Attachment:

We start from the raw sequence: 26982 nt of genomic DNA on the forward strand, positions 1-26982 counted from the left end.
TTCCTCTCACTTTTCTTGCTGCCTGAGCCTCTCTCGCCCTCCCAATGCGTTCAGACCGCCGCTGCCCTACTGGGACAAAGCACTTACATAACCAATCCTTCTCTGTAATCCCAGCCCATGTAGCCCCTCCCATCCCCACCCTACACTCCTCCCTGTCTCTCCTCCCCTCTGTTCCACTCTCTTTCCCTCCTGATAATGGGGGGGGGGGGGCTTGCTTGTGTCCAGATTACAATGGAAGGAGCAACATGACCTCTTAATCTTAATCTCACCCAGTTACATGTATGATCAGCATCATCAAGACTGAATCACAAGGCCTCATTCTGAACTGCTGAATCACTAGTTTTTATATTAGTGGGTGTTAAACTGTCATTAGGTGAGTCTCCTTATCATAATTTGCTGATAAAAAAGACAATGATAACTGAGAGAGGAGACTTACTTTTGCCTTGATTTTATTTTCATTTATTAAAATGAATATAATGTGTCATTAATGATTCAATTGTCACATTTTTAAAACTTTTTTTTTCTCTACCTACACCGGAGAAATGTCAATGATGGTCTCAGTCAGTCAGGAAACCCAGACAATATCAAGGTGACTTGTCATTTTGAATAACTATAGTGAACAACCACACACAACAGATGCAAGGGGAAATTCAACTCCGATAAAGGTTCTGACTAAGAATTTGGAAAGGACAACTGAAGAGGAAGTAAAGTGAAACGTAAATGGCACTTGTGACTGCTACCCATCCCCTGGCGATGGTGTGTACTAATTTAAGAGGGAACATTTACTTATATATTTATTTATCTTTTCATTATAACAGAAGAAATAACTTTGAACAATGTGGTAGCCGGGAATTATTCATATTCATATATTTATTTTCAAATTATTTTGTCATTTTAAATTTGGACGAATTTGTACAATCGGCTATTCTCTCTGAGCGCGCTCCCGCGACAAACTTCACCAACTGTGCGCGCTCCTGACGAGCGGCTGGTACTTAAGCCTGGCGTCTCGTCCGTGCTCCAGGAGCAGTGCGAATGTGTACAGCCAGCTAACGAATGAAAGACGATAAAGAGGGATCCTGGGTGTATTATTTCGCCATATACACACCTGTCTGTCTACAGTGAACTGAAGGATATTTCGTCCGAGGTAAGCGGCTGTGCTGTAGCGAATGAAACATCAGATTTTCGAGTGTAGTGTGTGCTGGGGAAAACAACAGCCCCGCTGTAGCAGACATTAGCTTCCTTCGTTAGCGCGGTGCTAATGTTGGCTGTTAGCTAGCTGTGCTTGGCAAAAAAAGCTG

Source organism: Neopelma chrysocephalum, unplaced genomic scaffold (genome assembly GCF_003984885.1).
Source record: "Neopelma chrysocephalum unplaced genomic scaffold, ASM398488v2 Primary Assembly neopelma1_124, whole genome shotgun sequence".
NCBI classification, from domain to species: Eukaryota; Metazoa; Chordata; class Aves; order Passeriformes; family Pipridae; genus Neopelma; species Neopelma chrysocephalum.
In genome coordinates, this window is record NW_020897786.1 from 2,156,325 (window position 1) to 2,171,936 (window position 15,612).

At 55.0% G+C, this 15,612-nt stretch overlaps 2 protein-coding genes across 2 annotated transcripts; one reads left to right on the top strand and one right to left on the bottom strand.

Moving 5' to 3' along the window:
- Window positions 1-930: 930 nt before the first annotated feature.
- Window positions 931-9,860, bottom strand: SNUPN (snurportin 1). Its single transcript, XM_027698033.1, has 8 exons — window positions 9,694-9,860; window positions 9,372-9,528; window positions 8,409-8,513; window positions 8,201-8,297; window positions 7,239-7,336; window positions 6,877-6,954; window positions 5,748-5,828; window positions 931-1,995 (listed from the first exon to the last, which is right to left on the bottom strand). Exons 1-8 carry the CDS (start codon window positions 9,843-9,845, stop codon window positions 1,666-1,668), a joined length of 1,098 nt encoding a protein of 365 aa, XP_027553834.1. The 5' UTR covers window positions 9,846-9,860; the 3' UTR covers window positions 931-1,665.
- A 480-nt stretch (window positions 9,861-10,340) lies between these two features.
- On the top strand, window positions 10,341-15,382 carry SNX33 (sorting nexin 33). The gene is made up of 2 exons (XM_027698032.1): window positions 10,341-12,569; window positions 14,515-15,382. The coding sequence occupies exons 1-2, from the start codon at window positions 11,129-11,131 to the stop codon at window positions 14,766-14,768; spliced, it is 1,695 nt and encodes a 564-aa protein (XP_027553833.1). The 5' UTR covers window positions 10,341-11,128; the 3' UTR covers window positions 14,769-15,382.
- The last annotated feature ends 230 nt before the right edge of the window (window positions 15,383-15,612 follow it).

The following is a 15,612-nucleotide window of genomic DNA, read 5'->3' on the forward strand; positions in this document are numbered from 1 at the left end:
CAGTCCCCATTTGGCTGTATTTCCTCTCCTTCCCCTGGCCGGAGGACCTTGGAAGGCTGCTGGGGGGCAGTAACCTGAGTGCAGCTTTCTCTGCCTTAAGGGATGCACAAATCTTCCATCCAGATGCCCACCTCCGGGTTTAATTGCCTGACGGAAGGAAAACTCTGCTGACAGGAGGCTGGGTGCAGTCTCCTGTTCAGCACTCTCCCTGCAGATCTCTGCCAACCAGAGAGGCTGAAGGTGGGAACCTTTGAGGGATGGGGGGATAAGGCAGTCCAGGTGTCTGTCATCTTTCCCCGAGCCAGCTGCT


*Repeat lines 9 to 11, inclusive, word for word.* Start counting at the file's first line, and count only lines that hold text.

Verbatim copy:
- Window positions 1-930: 930 nt before the first annotated feature.
- Window positions 931-9,860, bottom strand: SNUPN (snurportin 1). Its single transcript, XM_027698033.1, has 8 exons — window positions 9,694-9,860; window positions 9,372-9,528; window positions 8,409-8,513; window positions 8,201-8,297; window positions 7,239-7,336; window positions 6,877-6,954; window positions 5,748-5,828; window positions 931-1,995 (listed from the first exon to the last, which is right to left on the bottom strand). Exons 1-8 carry the CDS (start codon window positions 9,843-9,845, stop codon window positions 1,666-1,668), a joined length of 1,098 nt encoding a protein of 365 aa, XP_027553834.1. The 5' UTR covers window positions 9,846-9,860; the 3' UTR covers window positions 931-1,665.
- A 480-nt stretch (window positions 9,861-10,340) lies between these two features.